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The Apalachicola Riverview Project, Part II: Getting to Know the Guys

What an awesome blog! This journey and the entire project of FX500 that Justin Riney brought to us in 2013, made me love Florida even more!

Live Oak Production Group Blog

January 9th, 2014

By Nic Stoltzfus


Morning mist by the old and new Highway 90 bridges at Chattahoochee (Photo: Nic Stoltzfus)

2013-12-05 09.18.30

The Crew 

Front row left to right: Joey Dickinson, Justin Riney, Paul Veselack, John Ruskey, Elam Stoltzfus, Daniel Veshinski, Nic Stoltzfus.

Back row left to right: Mark “River” Peoples and Kristian Gustavson (Photo: Dan Yoder)

Thursday, December 5th: Day 1

The plan was to meet at the Chattahoochee Landing at Clyde Hopkins Park right behind Jim Woodruff Dam where the Apalachicola River begins (the dam holds back the water from Lake Seminole, the terminus of the Chattahoochee and Flint rivers). Dad, Joey, and I prepped our kayaks. Justin showed up and began to assemble his paddleboard. The last to arrive was the crew from Below the Surface. And out of the truck stepped two…three…four…five guys! There was Kristian Gustavson and Danny Veshinski from…

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Really Cool Idea to Promote Self Advocacy

this is an awesome idea!

This week in the TIES ( Transition to Independence a Employment and a Success) Program the team of young adults are focusing on Self Advocacy techniques. It is awesome that they can speak up, self disclose a disability to receive accommodations in college and the work place– BUT what if they offered their users manual to instructors or supervisors? What if these young adults entered their post-school life with a users manual?

The process of writing the users manual would ensure that they get to know themselves. Then sharing the product, using it as an ongoing project would be a game changer. I am going to incorporate this into the weeks lesson plans on Self Advocay. So glad I found this resource at http://www.edutopia.org

Here is an example of the author’s users manual
Ashley Hutchinson recommends we, as teachers also write a users manual. I am looking forward to doing this with my students tomorrow!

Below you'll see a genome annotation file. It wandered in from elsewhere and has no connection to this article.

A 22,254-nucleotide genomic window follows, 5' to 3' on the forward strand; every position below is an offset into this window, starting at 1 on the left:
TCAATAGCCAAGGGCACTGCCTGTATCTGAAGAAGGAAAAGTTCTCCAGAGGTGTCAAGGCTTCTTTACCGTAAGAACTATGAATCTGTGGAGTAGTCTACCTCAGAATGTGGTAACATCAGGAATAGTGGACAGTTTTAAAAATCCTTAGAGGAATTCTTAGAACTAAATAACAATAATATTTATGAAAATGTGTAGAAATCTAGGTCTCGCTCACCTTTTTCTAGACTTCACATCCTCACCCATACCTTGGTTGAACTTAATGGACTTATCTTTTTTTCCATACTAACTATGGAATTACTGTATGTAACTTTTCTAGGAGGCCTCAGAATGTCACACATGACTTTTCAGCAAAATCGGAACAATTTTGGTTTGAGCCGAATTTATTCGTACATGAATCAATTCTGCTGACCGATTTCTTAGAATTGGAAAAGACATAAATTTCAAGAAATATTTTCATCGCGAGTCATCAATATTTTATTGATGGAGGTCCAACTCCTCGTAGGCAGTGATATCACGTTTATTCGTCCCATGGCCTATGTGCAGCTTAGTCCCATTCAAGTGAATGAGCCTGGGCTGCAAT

Staying in the NOW!

SO proud to know all of these famous people who were featured in the Keys Style January Edition!

Take a minute and read three awesome articles in this January Edition:

Teacher Spotlight  pg. 4 and 5

Ship Happens-Stand Up Paddleboarding (SUP) pg. 26-29 

Student Council Members Seek to Improve Their School for Every Student pg. 6-9

What great articles about our little island!

I love living here and experiencing the connection we all have, a connection that supports EVERYONE to reach their ULTIMATE Goals. Sometimes I get bogged down into the logistics of planning future events, writing lesson plans, scheduling practices, doing paperwork, watching from the sidelines, networking and facilitating opportunities for my students/athletes, that I neglect look at the results that are evident TODAY.

These articles cover a great teacher and our local Special Olympics Director at Horace O’Bryant Middle School, the lifestyle born from meetings at the Lazy Dog picnic table and the Key West High Student Council moved me tremendously.

Reading these made me look outside the “To Do” list and returned my feet to the NOW.

2014 is going to be EPIC!

2014-01-04_0741 Invitational Maria Teacher Spotlight


“New” Faculty Meeting Format is Forcing Me to Grow

Every Thursday I rush across town from my Program Building to the High School, keeping an open mind about the PLC format that our faculty meetings are taking. Traditionally, our meetings left me wondering where I fit into this faculty, a group who focuses on AP (advanced placement), ivy league college entrance, standardized test scores, student behavior, attendance and tardiness.

At the beginning of the school year we were divided up into two PLC groups, one with our curricular department and one with grade level groups. We are charged with sharing strategies we are using in the classroom that have been adopted school wide. I was kind of excited! Here it was, an opportunity to connect with a staff I am part of but separated by due to the nature of my off campus program.

Let me put in the disclaimer here—our principal is FANTASTIC, she “gets”it” and there are many faculty members who are awesome teachers in their specialty. This ramble of mine is my feelings about being a nontypical high school teacher who is teaching nontypical students!

Through our weekly PLC meetings, I have become enlightened that my students are equal in the utilization of strategies. They utilize them in different settings or with different materials that are not typical to a high school student in a classroom, but they use them!